If you’ve already stowed your skis, helmet and goggles in the attic for the season, go take 'em back out.
Winter might be over, but there are still snow-covered slopes to be found out there that'll have you thinking otherwise into June, July and beyond. (OK, a couple are south of the equator, which is kind of cheating, but we're allowing it.)
Bottom line: ski season never ends if you don’t want it to.
Mammoth Lakes, Ca
With a base elevation of almost 8,000 feet (higher than those of Jackson Hole, Aspen, Beaver Creek and most ski resorts in America), Mammoth’s snow tends to stick around. This year, that’ll be until July 4th. Yes, that means you’ll be able to play a round of golf, barbecue in a bathing suit and then go skiing, all in one day. God bless America.
Tordrillo Mountain Lodge
Tordrillo Mountains, AK
75 degrees and wearing a T-shirt. Not what you picture when skiing Alaska. Unless it’s June and you’re staying at Tordrillo Mountain Lodge, where the Kings and Corn package will have you heli-skiing corn snow (pebble-sized kernels of softening ice) in the morning and fly-in fishing for Alaska king salmon in the evening.
Timberline Lodge, OR
For Olympians, terrain park junkies and leisure skiers looking to hone their skills in the off season, there’s the Palmer Snowfield at Timberline. Located on the south side of Mt. Hood, this expanse of mountain remains snow-covered and open year-round — making it the only ski area in North America to remain open all 12 months a year.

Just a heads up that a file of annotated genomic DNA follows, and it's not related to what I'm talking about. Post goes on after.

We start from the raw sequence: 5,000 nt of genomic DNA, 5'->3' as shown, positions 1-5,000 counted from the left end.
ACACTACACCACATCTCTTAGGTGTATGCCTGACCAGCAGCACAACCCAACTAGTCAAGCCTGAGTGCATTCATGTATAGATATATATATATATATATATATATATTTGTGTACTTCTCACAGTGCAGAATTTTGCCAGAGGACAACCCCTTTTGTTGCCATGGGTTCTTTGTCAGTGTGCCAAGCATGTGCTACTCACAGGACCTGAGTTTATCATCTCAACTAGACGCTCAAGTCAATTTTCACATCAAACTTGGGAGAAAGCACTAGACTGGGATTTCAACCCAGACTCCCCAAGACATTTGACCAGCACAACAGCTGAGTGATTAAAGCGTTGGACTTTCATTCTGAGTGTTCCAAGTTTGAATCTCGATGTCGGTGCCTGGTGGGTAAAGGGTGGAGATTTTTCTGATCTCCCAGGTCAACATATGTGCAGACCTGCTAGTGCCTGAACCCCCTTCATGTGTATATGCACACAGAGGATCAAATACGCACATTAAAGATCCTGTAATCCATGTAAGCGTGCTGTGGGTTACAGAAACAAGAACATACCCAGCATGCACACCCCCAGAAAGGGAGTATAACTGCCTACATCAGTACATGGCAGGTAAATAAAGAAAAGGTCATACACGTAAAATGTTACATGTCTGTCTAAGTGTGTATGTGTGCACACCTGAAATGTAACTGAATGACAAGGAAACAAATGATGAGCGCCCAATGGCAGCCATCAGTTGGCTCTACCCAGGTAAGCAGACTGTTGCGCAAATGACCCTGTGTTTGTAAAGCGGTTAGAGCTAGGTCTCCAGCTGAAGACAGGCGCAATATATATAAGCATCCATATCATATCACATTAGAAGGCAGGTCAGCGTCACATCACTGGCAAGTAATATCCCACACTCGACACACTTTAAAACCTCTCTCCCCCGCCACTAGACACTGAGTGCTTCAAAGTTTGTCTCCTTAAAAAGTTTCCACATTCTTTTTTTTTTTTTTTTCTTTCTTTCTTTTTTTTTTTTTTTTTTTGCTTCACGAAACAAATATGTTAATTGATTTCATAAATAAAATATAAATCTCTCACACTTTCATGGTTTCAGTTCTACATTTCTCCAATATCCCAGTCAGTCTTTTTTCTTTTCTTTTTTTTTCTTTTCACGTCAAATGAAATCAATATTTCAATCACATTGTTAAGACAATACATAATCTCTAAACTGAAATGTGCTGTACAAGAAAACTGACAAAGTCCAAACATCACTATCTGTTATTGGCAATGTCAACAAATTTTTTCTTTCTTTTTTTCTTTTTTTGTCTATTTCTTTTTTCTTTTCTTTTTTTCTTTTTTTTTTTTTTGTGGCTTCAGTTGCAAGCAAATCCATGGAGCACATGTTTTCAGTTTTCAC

Queenstown, New Zealand
While you can find winter remnants in the Northern Hemisphere this summer, remember, our summer is the Southern Hemisphere’s full-blown winter. That means ski resorts like Queenstown’s The Remarkables are just about to open for the season. And since New Zealand’s Alps aren’t short on ski hills, you’ll have plenty of other options (like Treble Cone, which opens at the end of June).
Andes Mountains, Chile
Two hours north of Santiago, cradled high in the Andes, you’ll find South America’s oldest ski resort, Portillo. Its heritage, terrain and powder make it a storied retreat that’s been called one of the top 10 ski areas in the world by Ski Magazine. And with very limited lodging options and no village or nearby town, Portillo remains exclusive, crowd free and all about the slopes.